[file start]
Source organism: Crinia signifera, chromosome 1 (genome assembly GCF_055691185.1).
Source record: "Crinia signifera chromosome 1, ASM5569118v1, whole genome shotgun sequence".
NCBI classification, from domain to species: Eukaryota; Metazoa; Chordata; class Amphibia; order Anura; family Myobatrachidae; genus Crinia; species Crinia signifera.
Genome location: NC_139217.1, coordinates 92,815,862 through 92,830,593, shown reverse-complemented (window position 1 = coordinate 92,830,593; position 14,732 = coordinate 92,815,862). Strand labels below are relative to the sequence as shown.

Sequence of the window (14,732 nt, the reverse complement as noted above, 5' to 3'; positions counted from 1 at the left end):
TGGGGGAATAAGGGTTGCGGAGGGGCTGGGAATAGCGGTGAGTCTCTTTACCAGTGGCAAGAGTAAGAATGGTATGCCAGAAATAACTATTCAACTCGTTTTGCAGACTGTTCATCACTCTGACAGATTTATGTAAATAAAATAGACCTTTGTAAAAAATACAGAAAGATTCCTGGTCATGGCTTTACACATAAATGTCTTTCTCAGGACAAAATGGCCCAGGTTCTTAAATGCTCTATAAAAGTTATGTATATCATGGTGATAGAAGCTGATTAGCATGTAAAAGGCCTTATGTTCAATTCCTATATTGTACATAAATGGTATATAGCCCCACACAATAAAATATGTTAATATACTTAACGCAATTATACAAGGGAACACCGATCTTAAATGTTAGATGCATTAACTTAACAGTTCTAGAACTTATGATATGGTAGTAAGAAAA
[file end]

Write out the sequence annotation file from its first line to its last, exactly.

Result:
Source organism: Crinia signifera, chromosome 1 (genome assembly GCF_055691185.1).
Source record: "Crinia signifera chromosome 1, ASM5569118v1, whole genome shotgun sequence".
NCBI classification, from domain to species: Eukaryota; Metazoa; Chordata; class Amphibia; order Anura; family Myobatrachidae; genus Crinia; species Crinia signifera.
Genome location: NC_139217.1, coordinates 92,815,862 through 92,830,593, shown reverse-complemented (window position 1 = coordinate 92,830,593; position 14,732 = coordinate 92,815,862). Strand labels below are relative to the sequence as shown.

Sequence of the window (14,732 nt, the reverse complement as noted above, 5' to 3'; positions counted from 1 at the left end):
TGGGGGAATAAGGGTTGCGGAGGGGCTGGGAATAGCGGTGAGTCTCTTTACCAGTGGCAAGAGTAAGAATGGTATGCCAGAAATAACTATTCAACTCGTTTTGCAGACTGTTCATCACTCTGACAGATTTATGTAAATAAAATAGACCTTTGTAAAAAATACAGAAAGATTCCTGGTCATGGCTTTACACATAAATGTCTTTCTCAGGACAAAATGGCCCAGGTTCTTAAATGCTCTATAAAAGTTATGTATATCATGGTGATAGAAGCTGATTAGCATGTAAAAGGCCTTATGTTCAATTCCTATATTGTACATAAATGGTATATAGCCCCACACAATAAAATATGTTAATATACTTAACGCAATTATACAAGGGAACACCGATCTTAAATGTTAGATGCATTAACTTAACAGTTCTAGAACTTATGATATGGTAGTAAGAAAA